Overall, it worked out fine. I got a useable take, and we finished the film on schedule. I am still proud of this film. However, I return to my point of time. It can run out without us realizing it. When making a film, make sure you have the time to do so, otherwise you may end up in a situation like we were. Not only in your filmmaking and artistic endeavors, but in life too. If you can be writing something, drawing something, filming something, recording something, doing anything productive at all, but choose not to because “there is always tomorrow”, reconsider that decision; time is precious, and the older we get, the shorter it becomes.

I know that, for me, I will continue to make films because of how fun it is, because of the times I get to share with like-minded people, and because of the awesome memories that come with it.

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It Was a Dark and Dreary Day (Pt. 2)

The shoot started off on the wrong foot. The location was too noisy when we were going to start, so we couldn’t film right away. I turned this into a positive and had us rehearse and block the scene for an hour or two. When things had quieted down we got to work. It was slow (i.e. line feeding), but we managed for several hours and got the shots we needed. The first real hurdle we had to face was the makeup situation.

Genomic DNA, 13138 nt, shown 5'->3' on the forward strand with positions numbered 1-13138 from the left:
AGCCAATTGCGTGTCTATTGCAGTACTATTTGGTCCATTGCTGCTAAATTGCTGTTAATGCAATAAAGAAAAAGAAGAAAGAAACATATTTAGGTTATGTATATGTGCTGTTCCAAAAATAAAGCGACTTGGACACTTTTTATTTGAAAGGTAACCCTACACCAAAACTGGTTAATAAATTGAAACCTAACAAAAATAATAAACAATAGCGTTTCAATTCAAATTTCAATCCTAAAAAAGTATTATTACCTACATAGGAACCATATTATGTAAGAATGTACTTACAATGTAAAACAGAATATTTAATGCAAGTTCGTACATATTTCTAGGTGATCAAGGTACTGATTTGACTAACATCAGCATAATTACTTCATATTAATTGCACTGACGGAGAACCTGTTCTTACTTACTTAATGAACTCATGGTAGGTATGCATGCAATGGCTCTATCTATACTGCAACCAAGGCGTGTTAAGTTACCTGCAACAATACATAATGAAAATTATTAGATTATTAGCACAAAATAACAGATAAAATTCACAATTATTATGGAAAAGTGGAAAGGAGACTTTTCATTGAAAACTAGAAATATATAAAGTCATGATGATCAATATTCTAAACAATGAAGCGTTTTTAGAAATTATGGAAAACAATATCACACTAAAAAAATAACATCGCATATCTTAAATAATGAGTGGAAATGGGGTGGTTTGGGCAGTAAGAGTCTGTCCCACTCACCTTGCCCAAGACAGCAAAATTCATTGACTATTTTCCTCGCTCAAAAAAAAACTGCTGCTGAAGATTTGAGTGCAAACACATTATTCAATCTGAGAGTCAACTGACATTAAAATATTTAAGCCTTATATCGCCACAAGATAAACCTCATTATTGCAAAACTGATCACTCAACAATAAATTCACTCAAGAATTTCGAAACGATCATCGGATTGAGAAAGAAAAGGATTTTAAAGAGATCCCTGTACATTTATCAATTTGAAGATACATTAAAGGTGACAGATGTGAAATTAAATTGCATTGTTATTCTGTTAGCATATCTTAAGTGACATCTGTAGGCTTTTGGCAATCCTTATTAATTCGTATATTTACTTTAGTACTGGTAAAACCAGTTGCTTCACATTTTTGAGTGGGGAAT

I had two people work on makeup for that scene. They were downstairs trying to make fake blood. To this day I am not sure what happened. We followed the directions and everything, but the blood just did not come out right. It was chunky in spots, but mostly had the consistency of water, and a pink color instead of dark red. It just wouldn’t work for what we needed it for. We were able to use some of it for the bullet wound on my actor, but for the squib it just wouldn’t have worked (mostly because the color was way off, we could barely even call it red!).